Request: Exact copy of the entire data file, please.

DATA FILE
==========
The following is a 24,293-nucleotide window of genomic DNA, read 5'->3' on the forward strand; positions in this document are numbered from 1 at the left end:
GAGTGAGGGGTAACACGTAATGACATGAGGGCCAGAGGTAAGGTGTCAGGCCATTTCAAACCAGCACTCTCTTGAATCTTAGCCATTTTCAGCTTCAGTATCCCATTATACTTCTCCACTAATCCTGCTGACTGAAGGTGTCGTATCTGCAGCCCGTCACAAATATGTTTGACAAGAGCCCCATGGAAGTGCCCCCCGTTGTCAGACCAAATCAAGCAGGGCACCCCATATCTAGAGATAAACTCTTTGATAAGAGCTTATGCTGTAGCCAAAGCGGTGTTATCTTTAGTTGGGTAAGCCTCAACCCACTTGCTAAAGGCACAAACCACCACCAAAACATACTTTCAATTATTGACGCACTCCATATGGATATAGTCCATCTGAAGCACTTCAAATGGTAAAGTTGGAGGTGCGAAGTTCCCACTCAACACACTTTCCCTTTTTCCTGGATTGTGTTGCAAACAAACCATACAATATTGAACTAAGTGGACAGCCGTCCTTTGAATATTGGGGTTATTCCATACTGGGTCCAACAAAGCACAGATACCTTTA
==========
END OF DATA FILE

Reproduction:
The following is a 24,293-nucleotide window of genomic DNA, read 5'->3' on the forward strand; positions in this document are numbered from 1 at the left end:
GAGTGAGGGGTAACACGTAATGACATGAGGGCCAGAGGTAAGGTGTCAGGCCATTTCAAACCAGCACTCTCTTGAATCTTAGCCATTTTCAGCTTCAGTATCCCATTATACTTCTCCACTAATCCTGCTGACTGAAGGTGTCGTATCTGCAGCCCGTCACAAATATGTTTGACAAGAGCCCCATGGAAGTGCCCCCCGTTGTCAGACCAAATCAAGCAGGGCACCCCATATCTAGAGATAAACTCTTTGATAAGAGCTTATGCTGTAGCCAAAGCGGTGTTATCTTTAGTTGGGTAAGCCTCAACCCACTTGCTAAAGGCACAAACCACCACCAAAACATACTTTCAATTATTGACGCACTCCATATGGATATAGTCCATCTGAAGCACTTCAAATGGTAAAGTTGGAGGTGCGAAGTTCCCACTCAACACACTTTCCCTTTTTCCTGGATTGTGTTGCAAACAAACCATACAATATTGAACTAAGTGGACAGCCGTCCTTTGAATATTGGGGTTATTCCATACTGGGTCCAACAAAGCACAGATACCTTTA